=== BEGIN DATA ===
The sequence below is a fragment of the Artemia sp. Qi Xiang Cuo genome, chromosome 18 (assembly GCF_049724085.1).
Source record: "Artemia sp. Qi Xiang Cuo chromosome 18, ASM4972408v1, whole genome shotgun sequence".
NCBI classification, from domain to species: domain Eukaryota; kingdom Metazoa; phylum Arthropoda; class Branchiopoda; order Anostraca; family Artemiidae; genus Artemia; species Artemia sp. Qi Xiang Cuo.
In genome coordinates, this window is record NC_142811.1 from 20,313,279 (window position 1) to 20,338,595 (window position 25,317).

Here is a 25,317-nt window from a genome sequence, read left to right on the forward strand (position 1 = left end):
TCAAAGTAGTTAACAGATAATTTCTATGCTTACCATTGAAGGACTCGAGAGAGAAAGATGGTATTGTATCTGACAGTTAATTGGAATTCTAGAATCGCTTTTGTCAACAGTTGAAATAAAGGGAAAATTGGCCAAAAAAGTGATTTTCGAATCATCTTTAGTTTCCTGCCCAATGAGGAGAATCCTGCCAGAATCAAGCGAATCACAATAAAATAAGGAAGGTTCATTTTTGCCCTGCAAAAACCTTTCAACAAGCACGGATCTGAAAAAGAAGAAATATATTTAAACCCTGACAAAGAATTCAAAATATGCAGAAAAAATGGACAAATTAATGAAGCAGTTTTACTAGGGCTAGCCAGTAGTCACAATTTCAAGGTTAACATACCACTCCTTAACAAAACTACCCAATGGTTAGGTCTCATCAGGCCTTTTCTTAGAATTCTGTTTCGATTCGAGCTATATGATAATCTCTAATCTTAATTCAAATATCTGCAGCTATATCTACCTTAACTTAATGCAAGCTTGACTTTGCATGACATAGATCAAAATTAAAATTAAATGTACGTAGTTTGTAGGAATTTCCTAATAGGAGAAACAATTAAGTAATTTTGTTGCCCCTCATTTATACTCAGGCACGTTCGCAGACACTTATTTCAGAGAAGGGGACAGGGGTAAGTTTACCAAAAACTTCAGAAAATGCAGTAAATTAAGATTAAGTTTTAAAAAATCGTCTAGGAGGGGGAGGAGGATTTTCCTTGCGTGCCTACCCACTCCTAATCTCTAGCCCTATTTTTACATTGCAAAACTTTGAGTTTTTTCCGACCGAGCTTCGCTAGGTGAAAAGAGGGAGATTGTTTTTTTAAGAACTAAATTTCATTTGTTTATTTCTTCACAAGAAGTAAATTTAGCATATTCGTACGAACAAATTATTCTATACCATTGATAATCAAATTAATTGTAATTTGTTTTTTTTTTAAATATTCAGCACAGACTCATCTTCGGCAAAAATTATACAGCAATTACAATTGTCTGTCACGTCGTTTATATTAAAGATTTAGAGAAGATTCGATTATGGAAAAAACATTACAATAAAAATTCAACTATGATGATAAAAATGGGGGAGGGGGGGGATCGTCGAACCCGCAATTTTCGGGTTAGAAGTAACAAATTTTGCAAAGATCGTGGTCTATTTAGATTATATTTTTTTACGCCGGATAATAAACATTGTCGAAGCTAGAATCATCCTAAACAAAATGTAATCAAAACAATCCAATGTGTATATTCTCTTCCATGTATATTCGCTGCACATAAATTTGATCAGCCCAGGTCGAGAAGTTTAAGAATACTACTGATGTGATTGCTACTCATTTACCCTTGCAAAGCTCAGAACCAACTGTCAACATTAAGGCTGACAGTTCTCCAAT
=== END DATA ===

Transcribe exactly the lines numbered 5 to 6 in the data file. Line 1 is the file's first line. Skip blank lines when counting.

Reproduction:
Here is a 25,317-nt window from a genome sequence, read left to right on the forward strand (position 1 = left end):
TCAAAGTAGTTAACAGATAATTTCTATGCTTACCATTGAAGGACTCGAGAGAGAAAGATGGTATTGTATCTGACAGTTAATTGGAATTCTAGAATCGCTTTTGTCAACAGTTGAAATAAAGGGAAAATTGGCCAAAAAAGTGATTTTCGAATCATCTTTAGTTTCCTGCCCAATGAGGAGAATCCTGCCAGAATCAAGCGAATCACAATAAAATAAGGAAGGTTCATTTTTGCCCTGCAAAAACCTTTCAACAAGCACGGATCTGAAAAAGAAGAAATATATTTAAACCCTGACAAAGAATTCAAAATATGCAGAAAAAATGGACAAATTAATGAAGCAGTTTTACTAGGGCTAGCCAGTAGTCACAATTTCAAGGTTAACATACCACTCCTTAACAAAACTACCCAATGGTTAGGTCTCATCAGGCCTTTTCTTAGAATTCTGTTTCGATTCGAGCTATATGATAATCTCTAATCTTAATTCAAATATCTGCAGCTATATCTACCTTAACTTAATGCAAGCTTGACTTTGCATGACATAGATCAAAATTAAAATTAAATGTACGTAGTTTGTAGGAATTTCCTAATAGGAGAAACAATTAAGTAATTTTGTTGCCCCTCATTTATACTCAGGCACGTTCGCAGACACTTATTTCAGAGAAGGGGACAGGGGTAAGTTTACCAAAAACTTCAGAAAATGCAGTAAATTAAGATTAAGTTTTAAAAAATCGTCTAGGAGGGGGAGGAGGATTTTCCTTGCGTGCCTACCCACTCCTAATCTCTAGCCCTATTTTTACATTGCAAAACTTTGAGTTTTTTCCGACCGAGCTTCGCTAGGTGAAAAGAGGGAGATTGTTTTTTTAAGAACTAAATTTCATTTGTTTATTTCTTCACAAGAAGTAAATTTAGCATATTCGTACGAACAAATTATTCTATACCATTGATAATCAAATTAATTGTAATTTGTTTTTTTTTTAAATATTCAGCACAGACTCATCTTCGGCAAAAATTATACAGCAATTACAATTGTCTGTCACGTCGTTTATATTAAAGATTTAGAGAAGATTCGATTATGGAAAAAACATTACAATAAAAATTCAACTATGATGATAAAAATGGGGGAGGGGGGGGATCGTCGAACCCGCAATTTTCGGGTTAGAAGTAACAAATTTTGCAAAGATCGTGGTCTATTTAGATTATATTTTTTTACGCCGGATAATAAACATTGTCGAAGCTAGAATCATCCTAAACAAAATGTAATCAAAACAATCCAATGTGTATATTCTCTTCCATGTATATTCGCTGCACATAAATTTGATCAGCCCAGGTCGAGAAGTTTAAGAATACTACTGATGTGATTGCTACTCATTTACCCTTGCAAAGCTCAGAACCAACTGTCAACATTAAGGCTGACAGTTCTCCAAT